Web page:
The last few months have been full of debate over a “new” violent extremist organization in Iraq and Syria. This organization was called the Islamic State of Iraq and the Levant (ISIL), the Islamic State of Iraq and Syria (ISIS) and at present the Islamic State (IS). Prepared remarks by the Director of the National Counterterrorism Center for an engagement at The Brookings Institution on September 3, 2014 state that this organization began its life as Al Qaeda in Iraq (AQIZ)[i]. Multiple name changes and whether or not the organization is part of or associated with Al Qaeda have caused confusion as to what authority the President has to take actions to address the IS threat[ii]. This confusion has in turn slowed down the development of foreign policy, strategies, and funding. Unsurprisingly, IS moves quicker than our processes in Washington DC. Rather than focus on a name, it is time to focus on behavior.
IS’s ability to negatively impact United States interests abroad and inevitably pose a threat domestically are based upon the organization succeeding in their goal to establish an Islamic state that they can govern as they see fit. This Islamic state will be a place where the next generation of violent extremists can organize, train, and plan operations. A behavior based foreign policy statement regarding how the United States will address the threat posed by IS might look like this:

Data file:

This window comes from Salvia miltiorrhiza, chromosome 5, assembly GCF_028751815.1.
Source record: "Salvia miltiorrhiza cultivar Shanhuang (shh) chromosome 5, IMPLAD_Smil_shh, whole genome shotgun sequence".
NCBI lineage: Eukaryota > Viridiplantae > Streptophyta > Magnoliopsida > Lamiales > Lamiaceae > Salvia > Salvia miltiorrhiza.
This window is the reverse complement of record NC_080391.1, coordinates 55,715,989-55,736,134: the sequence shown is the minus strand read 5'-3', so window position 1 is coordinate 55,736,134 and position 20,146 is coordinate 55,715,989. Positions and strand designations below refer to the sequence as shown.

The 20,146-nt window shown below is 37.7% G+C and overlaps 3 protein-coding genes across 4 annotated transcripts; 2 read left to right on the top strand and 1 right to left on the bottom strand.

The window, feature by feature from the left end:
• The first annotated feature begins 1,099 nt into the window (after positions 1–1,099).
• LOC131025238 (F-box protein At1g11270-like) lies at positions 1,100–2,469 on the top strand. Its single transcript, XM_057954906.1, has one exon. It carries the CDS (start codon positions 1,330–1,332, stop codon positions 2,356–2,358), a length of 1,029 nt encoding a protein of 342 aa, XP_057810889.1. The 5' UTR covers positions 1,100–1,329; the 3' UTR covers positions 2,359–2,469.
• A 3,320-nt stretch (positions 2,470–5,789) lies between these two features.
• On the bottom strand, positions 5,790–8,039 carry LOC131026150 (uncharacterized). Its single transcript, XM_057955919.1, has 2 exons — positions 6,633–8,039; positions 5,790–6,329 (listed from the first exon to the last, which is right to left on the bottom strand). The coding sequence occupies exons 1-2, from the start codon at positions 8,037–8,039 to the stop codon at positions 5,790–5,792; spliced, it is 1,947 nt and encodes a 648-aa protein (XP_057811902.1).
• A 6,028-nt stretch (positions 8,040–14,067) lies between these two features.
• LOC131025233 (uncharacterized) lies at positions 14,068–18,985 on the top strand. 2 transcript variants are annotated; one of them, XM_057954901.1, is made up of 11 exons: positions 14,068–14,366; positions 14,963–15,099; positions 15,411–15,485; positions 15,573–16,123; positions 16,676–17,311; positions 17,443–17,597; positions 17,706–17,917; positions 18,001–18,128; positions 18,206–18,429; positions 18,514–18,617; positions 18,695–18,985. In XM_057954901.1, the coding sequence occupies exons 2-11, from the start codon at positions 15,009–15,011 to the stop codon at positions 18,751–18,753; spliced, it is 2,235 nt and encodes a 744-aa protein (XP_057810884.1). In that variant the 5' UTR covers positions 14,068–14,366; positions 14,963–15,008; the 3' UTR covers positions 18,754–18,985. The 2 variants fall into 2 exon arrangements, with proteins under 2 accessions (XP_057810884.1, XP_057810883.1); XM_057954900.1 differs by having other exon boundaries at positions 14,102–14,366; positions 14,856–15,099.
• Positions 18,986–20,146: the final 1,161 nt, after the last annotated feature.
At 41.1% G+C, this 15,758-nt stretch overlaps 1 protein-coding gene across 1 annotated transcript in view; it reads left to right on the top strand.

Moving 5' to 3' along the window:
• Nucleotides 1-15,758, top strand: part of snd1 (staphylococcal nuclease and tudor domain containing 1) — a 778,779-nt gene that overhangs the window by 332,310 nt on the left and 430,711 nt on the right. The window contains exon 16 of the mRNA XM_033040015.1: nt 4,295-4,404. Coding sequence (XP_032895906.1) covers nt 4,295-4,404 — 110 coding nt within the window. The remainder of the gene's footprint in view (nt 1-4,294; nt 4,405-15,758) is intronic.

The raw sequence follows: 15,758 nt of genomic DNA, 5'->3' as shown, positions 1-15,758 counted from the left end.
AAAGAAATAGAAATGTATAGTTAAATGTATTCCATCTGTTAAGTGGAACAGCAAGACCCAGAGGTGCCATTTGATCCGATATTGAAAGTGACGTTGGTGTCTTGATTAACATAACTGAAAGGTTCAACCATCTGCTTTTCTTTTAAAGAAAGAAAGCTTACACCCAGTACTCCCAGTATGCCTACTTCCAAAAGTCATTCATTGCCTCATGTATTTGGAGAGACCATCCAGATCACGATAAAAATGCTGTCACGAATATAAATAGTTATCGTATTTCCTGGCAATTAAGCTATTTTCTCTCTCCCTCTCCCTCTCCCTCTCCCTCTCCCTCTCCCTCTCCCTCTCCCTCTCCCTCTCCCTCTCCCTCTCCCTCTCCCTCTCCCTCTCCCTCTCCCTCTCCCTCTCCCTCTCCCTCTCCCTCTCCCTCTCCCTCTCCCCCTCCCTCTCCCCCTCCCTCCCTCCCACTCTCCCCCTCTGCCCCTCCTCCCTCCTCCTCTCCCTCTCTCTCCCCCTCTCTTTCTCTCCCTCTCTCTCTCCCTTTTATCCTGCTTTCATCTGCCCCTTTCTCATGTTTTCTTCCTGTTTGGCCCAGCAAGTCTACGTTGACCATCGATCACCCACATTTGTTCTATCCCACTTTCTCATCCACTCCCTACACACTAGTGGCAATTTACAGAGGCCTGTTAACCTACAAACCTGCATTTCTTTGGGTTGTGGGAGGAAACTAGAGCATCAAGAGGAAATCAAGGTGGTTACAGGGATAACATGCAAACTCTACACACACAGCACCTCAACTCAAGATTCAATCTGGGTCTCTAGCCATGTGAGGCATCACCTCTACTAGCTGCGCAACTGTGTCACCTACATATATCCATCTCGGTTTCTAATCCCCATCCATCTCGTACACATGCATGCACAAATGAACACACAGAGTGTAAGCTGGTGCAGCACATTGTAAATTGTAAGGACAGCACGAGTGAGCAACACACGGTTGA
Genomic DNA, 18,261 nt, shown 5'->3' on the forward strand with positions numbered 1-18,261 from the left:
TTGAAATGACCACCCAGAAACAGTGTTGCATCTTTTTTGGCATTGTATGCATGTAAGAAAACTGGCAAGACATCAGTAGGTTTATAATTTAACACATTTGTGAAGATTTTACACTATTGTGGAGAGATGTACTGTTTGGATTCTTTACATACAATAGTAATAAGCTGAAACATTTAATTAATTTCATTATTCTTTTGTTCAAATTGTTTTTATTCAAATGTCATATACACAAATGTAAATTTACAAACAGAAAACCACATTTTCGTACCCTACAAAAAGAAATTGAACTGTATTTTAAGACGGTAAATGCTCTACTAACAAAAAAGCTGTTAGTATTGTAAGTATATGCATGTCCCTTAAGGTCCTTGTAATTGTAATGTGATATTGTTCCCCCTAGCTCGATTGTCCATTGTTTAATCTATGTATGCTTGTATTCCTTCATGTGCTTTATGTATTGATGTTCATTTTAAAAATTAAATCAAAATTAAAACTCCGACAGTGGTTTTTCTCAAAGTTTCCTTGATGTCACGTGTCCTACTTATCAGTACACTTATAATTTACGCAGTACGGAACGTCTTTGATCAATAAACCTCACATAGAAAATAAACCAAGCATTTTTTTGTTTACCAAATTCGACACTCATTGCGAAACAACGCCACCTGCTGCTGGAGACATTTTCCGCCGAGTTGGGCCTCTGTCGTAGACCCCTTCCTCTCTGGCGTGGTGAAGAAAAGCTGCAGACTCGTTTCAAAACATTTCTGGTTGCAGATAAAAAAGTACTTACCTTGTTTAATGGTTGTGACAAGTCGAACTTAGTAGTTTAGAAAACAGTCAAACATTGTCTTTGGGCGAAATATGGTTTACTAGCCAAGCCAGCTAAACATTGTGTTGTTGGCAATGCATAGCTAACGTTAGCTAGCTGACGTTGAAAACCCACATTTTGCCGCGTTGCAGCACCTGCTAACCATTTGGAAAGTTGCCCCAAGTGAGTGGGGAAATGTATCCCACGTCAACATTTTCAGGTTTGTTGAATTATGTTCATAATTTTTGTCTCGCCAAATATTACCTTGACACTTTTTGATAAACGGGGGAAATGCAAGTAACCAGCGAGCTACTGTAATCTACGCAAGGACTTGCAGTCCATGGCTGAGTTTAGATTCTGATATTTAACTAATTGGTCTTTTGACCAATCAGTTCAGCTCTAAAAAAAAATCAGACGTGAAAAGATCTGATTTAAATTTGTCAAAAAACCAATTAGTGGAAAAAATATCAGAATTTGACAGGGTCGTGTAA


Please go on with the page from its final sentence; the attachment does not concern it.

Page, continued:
“The United States will employ a whole of government approach working by, with, and through foreign partners whenever practical to ensure an independent state that threatens United States interests, both abroad and domestically, and threatens the Middle East cannot be established in Iraq and Syria.”
Focusing on behavior would enable the Executive and Legislative branch of governments to quickly synchronize their understanding of the issue and enhance communication. Congressional authorizations for authority and funding that focus on behavior would allow the Executive Branch greater operational flexibility as behavior change could be pursued globally, along multiple lines of effort, vice solely in the physical space where the majority of the issue resides. Press releases from Congress and the White House that focus on behavior would better inform the citizenry of the United States and partner nations as to what is being done and why. Perhaps even more importantly, strategic communication that focuses on behavior would further the effort to invalidate the organization by refusing to use its name. The conspicuous omission of a name while attacking actions can help to erode the legitimacy.
Understanding and focusing on behavior – not a name – is the first step towards effective action. We will never know how much time and momentum the United States lost while internally deliberating over ISIL vs ISIS vs IS.
Human behavior flows from three main sources: desire, emotion, and knowledge. -Plato
[i] Olson, M (September 2, 2014). Retrieved from http://www.brookings.edu/blogs/brookings-now/posts/2014/09/national-counterterrorism-center-director-isil-is-not-invincible
[ii] Bellinger III, J (September 13, 2014). Retrieved from http://www.lawfareblog.com/2014/09/the-administration-should-explain-its-international-legal-basis-to-attack-isil-in-syria/